There are other questions on this site about when we put one of the slits in glass, or cover one of the slits with glass. I am not asking about that, and none of those question answer my specific question.

I have read this question:

Replacing the opaque walls with (flawless) glass might cause distortion in a similar band pattern (again, due to the time it takes the photons to get through the glass), but I doubt it'd be that noticeable by the naked eye.

Probability wave speed of dispersion and interference

As far as I understand, the double slit experiment can be done using visible wavelength light, and corresponding energy photons. Now my specific question is about what happens if we make the walls of the slits out of glass.

In this case, the photons can go through the slits or, they can refract through the glass. If I understand correctly, for a photon to move through the glass, it takes more time to reach the screen (relative to when it moves through the slits, which is filled with air). Since photons move faster in air then in glass, the photons could reach the screen faster through the slits, and slower through the glass. The other effect is about the angle when the photons enter and exit the glass. As far as I understand, the photons entering and exiting the glass will propagate at a changed angle, and they could cover the areas that would normally be dark, and make the interference pattern disappear.

There are no detectors on any slits, nor anything interfering with the photons. We cannot know which way (which slit) information either.

Just to clarify, I am not putting any glass on any slits, not covering any slit with anything, and there are no detectors on any slits or anything that would interfere with the photons that move through the slits.

The only difference to a normal double slit experiment is that in this case the photons have the ability (since they correspond to visible wavelength light) to propagate through the walls, since those are made of glass.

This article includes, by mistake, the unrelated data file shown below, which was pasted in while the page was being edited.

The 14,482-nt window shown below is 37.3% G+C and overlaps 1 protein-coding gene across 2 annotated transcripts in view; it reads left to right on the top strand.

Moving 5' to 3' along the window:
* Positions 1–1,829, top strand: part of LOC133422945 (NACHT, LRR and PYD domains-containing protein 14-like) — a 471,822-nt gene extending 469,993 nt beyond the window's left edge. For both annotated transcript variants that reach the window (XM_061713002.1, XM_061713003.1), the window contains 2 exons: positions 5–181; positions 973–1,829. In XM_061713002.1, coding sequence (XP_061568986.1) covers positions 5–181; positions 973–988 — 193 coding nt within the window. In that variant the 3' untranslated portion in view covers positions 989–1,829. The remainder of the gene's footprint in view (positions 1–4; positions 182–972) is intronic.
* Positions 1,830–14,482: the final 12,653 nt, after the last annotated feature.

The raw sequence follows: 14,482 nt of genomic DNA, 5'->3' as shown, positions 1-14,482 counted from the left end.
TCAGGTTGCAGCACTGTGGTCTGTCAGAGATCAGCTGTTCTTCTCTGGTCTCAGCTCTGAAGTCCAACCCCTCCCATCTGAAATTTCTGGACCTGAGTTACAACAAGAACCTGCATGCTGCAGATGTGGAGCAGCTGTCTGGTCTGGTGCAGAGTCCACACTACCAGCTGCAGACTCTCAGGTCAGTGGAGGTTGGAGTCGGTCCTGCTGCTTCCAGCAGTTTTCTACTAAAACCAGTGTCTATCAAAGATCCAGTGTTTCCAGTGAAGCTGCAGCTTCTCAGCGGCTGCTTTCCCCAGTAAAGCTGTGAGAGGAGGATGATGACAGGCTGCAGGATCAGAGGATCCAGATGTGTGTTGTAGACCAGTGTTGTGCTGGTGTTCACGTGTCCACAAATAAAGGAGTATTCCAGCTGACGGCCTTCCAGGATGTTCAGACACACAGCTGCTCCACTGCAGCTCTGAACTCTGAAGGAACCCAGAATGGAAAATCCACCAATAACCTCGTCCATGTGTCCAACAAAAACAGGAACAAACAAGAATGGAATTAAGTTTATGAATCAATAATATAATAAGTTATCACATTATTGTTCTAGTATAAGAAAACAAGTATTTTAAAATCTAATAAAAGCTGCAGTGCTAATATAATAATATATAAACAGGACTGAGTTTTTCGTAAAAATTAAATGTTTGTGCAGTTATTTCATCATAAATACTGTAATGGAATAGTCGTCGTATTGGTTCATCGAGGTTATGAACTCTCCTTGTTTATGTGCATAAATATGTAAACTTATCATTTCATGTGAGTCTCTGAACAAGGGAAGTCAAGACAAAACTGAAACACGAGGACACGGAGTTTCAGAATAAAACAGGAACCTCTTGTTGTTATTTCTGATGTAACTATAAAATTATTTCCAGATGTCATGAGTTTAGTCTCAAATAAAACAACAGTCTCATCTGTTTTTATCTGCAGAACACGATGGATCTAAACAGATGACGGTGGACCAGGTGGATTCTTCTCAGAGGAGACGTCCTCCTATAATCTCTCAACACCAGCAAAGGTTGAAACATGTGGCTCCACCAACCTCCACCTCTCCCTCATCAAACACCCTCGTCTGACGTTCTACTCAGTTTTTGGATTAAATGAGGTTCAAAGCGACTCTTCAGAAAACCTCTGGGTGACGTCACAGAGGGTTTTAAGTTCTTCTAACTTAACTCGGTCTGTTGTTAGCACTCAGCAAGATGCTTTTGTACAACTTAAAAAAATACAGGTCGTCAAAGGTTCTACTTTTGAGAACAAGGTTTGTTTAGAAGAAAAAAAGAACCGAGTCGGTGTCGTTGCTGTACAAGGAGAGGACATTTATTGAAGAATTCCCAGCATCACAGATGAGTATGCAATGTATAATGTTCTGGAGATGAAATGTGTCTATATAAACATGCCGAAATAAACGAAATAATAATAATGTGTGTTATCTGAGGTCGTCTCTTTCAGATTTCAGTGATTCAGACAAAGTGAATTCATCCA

Now the answer says that there could be an interference pattern, but it could be distorted, and the reason it gives is about the fact that it takes a photon more time to propagate through glass. But that is not what I am asking, but I am asking about the angle the photons take when they enter and exit the glass, and could be covering the areas that would normally be dark, making the interference pattern disappear.

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My initial thought was that the photons refracting through the glass will enter the glass at a changed angle and exit the glass at changed angle again (this angle is different relative to the photons that pass through the slits), and this different angle is what makes the pattern disappear. My reasoning was that the photons passing through the slits do not undergo such change in the angle, thus the photons refracting through the glass could cover the areas that would otherwise be dark.

So there are a few things that come to mind:

  1. the photons refracting through the glass take longer time to reach the screen (relatively)

  2. the photons refracting through the glass exit at changed angle

  3. all this might be nonsense, because photons are delocalized and do not travel along a definite path (or rather take all possible paths)

  4. when we see photons refracting through the glass and arriving (relatively) later, we know they did not go through the slits, and this might be interpreted as which way information, and make the pattern disappear

My question is specifically whether we would see an interference pattern.


  1. Can we see the interference pattern in the double slit experiment if the walls of the slits are made of transparent glass?
  • $\begingroup$ The double-slit experiment is the same in quantum or classical physics since light is a wave either way. So what happens after two glass slits in the sunlight? The thinner the glass, the less interference you see. $\endgroup$
    – safesphere
    Nov 10, 2021 at 4:30

1 Answer 1


Yes, there will be an interference pattern. A cheap way to see this is to buy a holographic diffraction grating and see for yourself that it works just as a ruled grating, though with lower efficiency. Granted, it has grooves rather than holes, but this doesn't change the principle of phase modulation: here hundreds of grooves, while in double slit there are just two holes/grooves.

If you are not convinced by the grooves, you can just take a thin sheet of transparent plastic (or transparent film for printers), carefully carve a close pair of holes, and shine a laser pointer through this device, looking at a wall where you direct the output.

  • $\begingroup$ Thank you so much! $\endgroup$ Nov 5, 2021 at 1:56

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